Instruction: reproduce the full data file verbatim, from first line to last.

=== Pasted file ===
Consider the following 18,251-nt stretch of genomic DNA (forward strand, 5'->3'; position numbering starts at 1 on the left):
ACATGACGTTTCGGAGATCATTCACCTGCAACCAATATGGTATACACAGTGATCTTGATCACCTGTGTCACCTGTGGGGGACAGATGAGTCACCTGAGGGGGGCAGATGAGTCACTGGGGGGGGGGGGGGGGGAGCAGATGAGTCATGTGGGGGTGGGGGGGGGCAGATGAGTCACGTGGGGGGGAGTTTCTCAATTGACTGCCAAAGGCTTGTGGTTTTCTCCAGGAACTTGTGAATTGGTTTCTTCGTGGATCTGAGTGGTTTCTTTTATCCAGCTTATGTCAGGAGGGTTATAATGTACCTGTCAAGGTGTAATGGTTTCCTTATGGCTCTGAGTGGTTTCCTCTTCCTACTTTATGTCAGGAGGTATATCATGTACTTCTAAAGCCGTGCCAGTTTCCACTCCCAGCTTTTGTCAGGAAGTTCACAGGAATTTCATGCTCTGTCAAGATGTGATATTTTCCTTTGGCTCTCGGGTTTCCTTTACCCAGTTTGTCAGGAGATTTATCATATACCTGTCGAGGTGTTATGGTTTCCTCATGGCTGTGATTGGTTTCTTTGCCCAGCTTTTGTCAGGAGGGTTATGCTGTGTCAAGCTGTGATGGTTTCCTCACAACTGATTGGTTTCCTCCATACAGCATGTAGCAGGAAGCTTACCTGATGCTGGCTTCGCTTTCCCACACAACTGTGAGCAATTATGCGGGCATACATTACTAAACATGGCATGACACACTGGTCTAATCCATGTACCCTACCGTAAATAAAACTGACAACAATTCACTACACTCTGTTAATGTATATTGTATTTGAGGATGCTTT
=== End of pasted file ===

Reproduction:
Consider the following 18,251-nt stretch of genomic DNA (forward strand, 5'->3'; position numbering starts at 1 on the left):
ACATGACGTTTCGGAGATCATTCACCTGCAACCAATATGGTATACACAGTGATCTTGATCACCTGTGTCACCTGTGGGGGACAGATGAGTCACCTGAGGGGGGCAGATGAGTCACTGGGGGGGGGGGGGGGGGAGCAGATGAGTCATGTGGGGGTGGGGGGGGGCAGATGAGTCACGTGGGGGGGAGTTTCTCAATTGACTGCCAAAGGCTTGTGGTTTTCTCCAGGAACTTGTGAATTGGTTTCTTCGTGGATCTGAGTGGTTTCTTTTATCCAGCTTATGTCAGGAGGGTTATAATGTACCTGTCAAGGTGTAATGGTTTCCTTATGGCTCTGAGTGGTTTCCTCTTCCTACTTTATGTCAGGAGGTATATCATGTACTTCTAAAGCCGTGCCAGTTTCCACTCCCAGCTTTTGTCAGGAAGTTCACAGGAATTTCATGCTCTGTCAAGATGTGATATTTTCCTTTGGCTCTCGGGTTTCCTTTACCCAGTTTGTCAGGAGATTTATCATATACCTGTCGAGGTGTTATGGTTTCCTCATGGCTGTGATTGGTTTCTTTGCCCAGCTTTTGTCAGGAGGGTTATGCTGTGTCAAGCTGTGATGGTTTCCTCACAACTGATTGGTTTCCTCCATACAGCATGTAGCAGGAAGCTTACCTGATGCTGGCTTCGCTTTCCCACACAACTGTGAGCAATTATGCGGGCATACATTACTAAACATGGCATGACACACTGGTCTAATCCATGTACCCTACCGTAAATAAAACTGACAACAATTCACTACACTCTGTTAATGTATATTGTATTTGAGGATGCTTT